DOI: 10.5040/9781911501589.00000049
Roles: Male (0) , Female (7) , Neutral (1)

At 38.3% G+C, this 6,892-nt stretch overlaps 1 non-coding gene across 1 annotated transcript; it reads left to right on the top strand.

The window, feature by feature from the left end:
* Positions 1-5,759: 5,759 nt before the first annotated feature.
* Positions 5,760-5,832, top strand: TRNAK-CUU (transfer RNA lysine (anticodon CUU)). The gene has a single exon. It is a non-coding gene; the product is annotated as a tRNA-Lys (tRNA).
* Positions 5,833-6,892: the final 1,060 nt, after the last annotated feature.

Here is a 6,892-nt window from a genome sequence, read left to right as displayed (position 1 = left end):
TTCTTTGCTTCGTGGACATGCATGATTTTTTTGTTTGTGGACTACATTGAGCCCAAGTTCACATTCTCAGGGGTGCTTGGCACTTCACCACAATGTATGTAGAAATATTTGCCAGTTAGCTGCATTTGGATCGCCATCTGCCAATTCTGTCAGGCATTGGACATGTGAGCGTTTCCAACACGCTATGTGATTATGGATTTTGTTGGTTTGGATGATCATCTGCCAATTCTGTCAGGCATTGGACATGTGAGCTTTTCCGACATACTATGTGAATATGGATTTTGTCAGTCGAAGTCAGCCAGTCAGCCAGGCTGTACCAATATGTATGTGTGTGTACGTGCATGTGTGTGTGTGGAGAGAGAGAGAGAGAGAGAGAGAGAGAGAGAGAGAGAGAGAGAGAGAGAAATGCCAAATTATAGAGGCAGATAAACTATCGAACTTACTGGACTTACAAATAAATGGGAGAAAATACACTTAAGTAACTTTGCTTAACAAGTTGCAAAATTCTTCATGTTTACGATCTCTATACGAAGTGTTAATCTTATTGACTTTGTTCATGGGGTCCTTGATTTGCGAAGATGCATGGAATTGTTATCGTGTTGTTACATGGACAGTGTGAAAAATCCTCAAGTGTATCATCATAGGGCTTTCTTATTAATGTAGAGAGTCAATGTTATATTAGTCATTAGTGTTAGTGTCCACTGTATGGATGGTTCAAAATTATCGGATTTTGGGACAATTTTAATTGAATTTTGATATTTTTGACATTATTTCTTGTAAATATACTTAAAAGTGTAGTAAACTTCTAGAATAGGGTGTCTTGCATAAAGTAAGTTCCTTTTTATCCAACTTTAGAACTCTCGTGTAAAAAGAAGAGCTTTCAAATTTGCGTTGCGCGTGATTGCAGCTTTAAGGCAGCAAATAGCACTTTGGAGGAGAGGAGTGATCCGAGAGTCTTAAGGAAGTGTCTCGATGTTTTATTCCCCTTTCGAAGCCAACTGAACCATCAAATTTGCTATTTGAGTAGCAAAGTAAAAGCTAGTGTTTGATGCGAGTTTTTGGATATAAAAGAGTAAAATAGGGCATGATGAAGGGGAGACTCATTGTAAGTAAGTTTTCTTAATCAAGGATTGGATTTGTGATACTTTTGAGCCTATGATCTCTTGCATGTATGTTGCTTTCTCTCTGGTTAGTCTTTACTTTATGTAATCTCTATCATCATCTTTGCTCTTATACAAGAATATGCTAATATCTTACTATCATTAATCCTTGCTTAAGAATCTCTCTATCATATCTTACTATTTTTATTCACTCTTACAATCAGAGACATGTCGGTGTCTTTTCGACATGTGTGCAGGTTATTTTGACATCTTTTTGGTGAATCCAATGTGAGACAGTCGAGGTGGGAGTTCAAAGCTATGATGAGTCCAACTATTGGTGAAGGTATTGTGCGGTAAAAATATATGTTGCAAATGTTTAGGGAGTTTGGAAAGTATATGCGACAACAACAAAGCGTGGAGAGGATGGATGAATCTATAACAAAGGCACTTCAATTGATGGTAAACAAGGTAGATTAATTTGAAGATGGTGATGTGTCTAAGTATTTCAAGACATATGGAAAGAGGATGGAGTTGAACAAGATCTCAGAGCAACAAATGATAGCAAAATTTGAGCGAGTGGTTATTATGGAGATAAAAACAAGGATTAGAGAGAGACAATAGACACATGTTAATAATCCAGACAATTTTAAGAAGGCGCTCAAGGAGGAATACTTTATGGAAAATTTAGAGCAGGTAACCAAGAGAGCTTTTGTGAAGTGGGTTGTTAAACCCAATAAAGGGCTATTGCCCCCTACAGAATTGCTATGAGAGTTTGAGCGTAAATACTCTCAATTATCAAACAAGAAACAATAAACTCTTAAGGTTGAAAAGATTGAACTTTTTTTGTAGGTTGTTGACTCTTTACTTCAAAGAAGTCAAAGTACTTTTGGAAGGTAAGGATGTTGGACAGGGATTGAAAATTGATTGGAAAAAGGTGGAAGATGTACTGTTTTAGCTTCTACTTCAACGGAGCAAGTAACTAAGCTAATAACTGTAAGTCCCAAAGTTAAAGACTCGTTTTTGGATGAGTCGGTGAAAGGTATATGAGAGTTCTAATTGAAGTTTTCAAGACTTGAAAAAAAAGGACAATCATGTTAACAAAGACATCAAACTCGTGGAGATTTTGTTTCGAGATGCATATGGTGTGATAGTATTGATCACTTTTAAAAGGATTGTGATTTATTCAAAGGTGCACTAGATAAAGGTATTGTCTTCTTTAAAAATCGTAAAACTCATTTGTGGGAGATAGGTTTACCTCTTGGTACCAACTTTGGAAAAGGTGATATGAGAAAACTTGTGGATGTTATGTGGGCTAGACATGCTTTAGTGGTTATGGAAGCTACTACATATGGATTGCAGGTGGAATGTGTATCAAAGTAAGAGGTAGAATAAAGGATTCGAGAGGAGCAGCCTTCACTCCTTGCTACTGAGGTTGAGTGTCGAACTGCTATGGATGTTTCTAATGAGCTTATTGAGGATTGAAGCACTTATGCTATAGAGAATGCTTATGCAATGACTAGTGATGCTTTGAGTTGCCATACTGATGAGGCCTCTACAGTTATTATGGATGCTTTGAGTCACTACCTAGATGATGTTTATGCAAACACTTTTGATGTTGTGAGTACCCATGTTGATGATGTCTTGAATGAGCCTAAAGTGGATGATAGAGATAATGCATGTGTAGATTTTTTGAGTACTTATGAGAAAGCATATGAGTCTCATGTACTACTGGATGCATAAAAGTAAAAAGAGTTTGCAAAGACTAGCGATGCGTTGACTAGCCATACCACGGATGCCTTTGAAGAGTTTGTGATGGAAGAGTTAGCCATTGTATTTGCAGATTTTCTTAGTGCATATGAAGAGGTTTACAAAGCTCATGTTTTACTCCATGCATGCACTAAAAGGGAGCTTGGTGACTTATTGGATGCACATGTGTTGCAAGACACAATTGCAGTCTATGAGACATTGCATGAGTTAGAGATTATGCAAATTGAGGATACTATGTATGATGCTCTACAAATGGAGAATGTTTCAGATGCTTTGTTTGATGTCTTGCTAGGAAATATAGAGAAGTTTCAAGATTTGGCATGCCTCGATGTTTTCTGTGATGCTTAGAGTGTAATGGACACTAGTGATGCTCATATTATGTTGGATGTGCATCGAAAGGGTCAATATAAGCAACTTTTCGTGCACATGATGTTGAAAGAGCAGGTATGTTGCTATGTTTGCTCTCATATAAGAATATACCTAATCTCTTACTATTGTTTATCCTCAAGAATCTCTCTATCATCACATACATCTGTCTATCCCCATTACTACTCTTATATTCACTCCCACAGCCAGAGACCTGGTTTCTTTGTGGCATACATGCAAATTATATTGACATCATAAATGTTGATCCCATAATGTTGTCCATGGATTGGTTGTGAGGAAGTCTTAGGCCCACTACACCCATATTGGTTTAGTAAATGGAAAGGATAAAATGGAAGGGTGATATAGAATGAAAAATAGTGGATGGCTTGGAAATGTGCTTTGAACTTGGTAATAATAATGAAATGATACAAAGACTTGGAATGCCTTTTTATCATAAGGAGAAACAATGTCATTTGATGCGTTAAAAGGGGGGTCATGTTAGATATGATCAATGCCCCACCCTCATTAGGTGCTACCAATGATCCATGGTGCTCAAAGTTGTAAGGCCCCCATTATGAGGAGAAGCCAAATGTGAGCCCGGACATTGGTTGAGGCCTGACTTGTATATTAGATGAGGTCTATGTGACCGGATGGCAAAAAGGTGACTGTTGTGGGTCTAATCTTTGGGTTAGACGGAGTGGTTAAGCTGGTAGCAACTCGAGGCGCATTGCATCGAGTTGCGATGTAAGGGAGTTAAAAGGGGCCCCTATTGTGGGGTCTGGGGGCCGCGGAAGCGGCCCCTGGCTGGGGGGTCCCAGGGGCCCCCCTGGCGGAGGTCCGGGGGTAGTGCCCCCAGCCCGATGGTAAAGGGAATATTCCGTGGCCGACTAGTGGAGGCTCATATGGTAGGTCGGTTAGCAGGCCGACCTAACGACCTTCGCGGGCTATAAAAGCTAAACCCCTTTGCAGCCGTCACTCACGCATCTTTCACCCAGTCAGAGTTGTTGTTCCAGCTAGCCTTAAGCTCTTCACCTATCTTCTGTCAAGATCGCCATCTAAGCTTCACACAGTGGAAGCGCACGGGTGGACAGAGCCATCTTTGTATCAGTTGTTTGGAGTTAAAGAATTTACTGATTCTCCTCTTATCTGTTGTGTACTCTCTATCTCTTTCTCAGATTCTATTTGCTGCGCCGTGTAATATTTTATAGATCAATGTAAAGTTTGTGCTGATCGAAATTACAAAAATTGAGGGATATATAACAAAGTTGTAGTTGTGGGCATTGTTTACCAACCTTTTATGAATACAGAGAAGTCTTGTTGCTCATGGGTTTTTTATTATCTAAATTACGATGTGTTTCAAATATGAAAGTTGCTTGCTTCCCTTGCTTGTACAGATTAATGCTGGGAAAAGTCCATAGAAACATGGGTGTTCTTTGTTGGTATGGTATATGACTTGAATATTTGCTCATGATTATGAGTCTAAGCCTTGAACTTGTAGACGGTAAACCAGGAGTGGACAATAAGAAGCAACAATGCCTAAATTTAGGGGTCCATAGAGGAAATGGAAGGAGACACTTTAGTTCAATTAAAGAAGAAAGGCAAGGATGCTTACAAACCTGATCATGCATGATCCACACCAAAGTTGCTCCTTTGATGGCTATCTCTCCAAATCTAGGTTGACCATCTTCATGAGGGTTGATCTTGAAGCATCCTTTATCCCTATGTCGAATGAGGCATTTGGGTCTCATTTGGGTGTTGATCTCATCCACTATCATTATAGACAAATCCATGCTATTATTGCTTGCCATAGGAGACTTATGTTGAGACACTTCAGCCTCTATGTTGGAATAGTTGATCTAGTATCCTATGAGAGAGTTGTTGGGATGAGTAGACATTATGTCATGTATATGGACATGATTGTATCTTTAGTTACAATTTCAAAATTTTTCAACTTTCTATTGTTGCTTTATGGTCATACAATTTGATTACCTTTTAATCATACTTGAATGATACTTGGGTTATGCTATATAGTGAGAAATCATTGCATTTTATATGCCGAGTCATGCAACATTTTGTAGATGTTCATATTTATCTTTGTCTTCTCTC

In the Workhouse was one of the most controversial plays produced by Edy Craig’s Pioneer Players as part of a triple bill with Chris St John’s The First Actress and Cicely Hamilton’s Jack and Jill and a Friend (King’s Hall, 1911). It is an exposé of the iniquities of the Coverture Act, which decreed that a married woman had no separate legal existence from her husband and therefore meant that if her husband entered – or left – the workhouse, she and her children were obliged to go with him. Set in a workhouse ward, where a group of mothers, married and unmarried, look after their children, it exposes the contradictions of a system where Penelope, a respectable, secure, mother of five and unmarried is freer than respectable Mrs Cleaver who returns from her appeal to the Board of Guardians to announce that legally she has no right to leave the workhouse, even though she has work to go to and a home available for herself and her children. The play, with its refusal to condemn vice and the unmarried mother, was either condemned for offensiveness or acclaimed for its importance. The Pall Mall Gazette compared it to the work of Eugene Brieux “which plead for reform by painting a terrible, and perhaps overcharged, picture of things as they are . . . Such is the power of the dramatic pamphlet, sincerely written and sincerely acted. There is nothing to approach it in directness and force. It sweeps all mere prettiness into oblivion”. Two years after the play was produced, the law was changed, in large measure due to Nevinson’s and other suffragists’ campaigns. The play was revived in 1979 by Mrs Worthington’s Daughters, a feminist theatre company, directed by Julie Holledge in a double-bill with Susannah Cibber’s The Oracle (1752).